Newsday (Melville) (02.12.10) - Tuesday, February 23, 2010
Ads designed to start a conversation about homophobia and
homosexuality within the black community debut this month at
nine Long Island Rail Road stations, on trains and buses, and
across a trestle in West Babylon. Bay Shore-based Long Island
GLBT Services Network is sponsoring the ads with help from a
$37,000 state health department grant.
"In the African-American community, it's taboo to talk about
gays and lesbians," said Dale Anthony Edmonston, a black AIDS
activist from Hempstead. The results have been disastrous for
the community, he said.
African Americans have the highest HIV/AIDS rates among any
racial group on Long Island, with 809.4 out of every 100,002
infected, compared with 317.1 for Hispanics and 94.9 for
whites, state health department data show. Nationally, black
men who have sex with men account for the largest number of
new HIV/AIDS cases among blacks, according to CDC.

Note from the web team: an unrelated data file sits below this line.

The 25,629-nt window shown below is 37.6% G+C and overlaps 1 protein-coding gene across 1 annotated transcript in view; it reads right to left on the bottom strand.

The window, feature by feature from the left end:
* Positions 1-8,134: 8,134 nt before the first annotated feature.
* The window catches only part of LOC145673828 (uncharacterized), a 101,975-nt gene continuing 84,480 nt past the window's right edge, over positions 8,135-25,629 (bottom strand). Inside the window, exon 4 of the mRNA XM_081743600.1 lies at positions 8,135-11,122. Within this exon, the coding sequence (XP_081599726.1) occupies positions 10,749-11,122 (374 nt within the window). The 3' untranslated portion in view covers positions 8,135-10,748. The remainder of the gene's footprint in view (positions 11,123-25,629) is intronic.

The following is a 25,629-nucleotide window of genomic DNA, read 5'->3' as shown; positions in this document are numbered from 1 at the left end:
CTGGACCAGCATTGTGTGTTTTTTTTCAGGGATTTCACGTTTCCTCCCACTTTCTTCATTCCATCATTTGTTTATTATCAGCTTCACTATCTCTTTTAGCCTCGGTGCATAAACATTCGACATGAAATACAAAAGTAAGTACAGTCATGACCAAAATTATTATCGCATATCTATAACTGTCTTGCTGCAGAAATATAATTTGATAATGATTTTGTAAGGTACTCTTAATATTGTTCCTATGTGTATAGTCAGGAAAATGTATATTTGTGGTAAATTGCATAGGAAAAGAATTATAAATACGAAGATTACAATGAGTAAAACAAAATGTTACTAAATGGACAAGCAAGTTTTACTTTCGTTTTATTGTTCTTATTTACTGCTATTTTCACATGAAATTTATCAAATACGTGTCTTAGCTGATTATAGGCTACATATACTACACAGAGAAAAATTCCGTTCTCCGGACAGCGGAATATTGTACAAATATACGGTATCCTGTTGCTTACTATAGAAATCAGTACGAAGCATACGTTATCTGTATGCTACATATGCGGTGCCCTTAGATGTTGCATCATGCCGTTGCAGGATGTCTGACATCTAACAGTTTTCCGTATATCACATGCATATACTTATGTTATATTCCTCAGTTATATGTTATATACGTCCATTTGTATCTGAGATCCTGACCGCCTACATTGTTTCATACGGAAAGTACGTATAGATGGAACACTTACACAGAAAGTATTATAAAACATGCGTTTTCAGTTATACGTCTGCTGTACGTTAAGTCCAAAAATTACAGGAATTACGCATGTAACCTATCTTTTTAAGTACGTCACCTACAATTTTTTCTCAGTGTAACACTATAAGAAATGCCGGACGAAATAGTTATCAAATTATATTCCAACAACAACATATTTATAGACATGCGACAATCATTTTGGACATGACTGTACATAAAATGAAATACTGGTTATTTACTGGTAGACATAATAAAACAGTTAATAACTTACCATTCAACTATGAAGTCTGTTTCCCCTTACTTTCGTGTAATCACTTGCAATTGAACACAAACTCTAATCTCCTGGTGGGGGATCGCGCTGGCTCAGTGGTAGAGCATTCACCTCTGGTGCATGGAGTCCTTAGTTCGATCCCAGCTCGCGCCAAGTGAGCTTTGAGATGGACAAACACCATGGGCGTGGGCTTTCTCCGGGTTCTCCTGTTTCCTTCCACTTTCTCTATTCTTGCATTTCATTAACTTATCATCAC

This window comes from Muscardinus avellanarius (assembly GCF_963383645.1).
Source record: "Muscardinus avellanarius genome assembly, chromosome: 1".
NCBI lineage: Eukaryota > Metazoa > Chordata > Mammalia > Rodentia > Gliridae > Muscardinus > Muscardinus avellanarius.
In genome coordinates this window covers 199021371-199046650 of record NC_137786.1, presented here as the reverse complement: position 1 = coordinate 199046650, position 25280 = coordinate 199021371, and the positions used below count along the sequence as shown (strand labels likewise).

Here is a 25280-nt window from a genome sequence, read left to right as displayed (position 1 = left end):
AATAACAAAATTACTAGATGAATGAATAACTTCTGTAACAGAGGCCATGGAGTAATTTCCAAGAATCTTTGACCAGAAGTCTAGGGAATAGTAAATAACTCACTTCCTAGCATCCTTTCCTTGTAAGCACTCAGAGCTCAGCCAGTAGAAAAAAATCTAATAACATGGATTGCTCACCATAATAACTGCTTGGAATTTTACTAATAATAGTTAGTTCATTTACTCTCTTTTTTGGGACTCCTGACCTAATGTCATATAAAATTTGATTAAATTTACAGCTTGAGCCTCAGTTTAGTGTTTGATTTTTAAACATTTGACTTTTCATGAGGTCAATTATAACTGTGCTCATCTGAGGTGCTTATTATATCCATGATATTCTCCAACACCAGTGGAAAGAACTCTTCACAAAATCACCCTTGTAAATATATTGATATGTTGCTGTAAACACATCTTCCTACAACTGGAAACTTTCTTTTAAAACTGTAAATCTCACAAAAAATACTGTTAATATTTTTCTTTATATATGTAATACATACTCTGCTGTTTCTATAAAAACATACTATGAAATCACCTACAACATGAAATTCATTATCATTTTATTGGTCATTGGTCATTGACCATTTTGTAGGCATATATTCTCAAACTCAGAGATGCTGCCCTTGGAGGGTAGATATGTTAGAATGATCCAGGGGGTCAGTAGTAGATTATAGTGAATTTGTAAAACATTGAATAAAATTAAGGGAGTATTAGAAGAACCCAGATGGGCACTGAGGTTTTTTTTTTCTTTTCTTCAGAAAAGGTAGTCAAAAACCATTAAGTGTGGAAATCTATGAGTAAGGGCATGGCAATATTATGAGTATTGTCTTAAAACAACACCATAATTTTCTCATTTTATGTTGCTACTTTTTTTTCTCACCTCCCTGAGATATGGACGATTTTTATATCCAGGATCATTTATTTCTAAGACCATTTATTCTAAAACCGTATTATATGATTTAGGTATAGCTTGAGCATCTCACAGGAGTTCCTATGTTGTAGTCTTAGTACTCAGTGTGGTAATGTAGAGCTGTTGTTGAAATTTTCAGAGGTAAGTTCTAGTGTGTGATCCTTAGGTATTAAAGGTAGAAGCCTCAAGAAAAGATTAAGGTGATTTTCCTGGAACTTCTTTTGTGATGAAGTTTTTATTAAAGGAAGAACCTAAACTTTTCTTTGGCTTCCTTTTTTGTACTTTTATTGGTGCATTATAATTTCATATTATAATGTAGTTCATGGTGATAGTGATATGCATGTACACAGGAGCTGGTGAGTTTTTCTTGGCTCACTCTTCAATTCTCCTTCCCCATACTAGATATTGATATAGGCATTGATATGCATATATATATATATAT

"HIV/AIDS continues to be a major health concern for all New
Yorkers, but especially gay African-American men," said
Jeffrey Hammond, a spokesperson for the health department.
"The campaign will help to reduce the stigmas that often
create barriers for African-American gay men to seek testing
The Rev. Reginald Tuggle of Memorial Presbyterian Church in
Roosevelt said the campaign is misguided. "People who are gay
come in all races. And homophobia exists in every community,"
he said. "To say that only black people don't like black
people who are gay, that's silly." Gays, he said, are not a
topic of discussion in many African-American churches because
other issues are more relevant.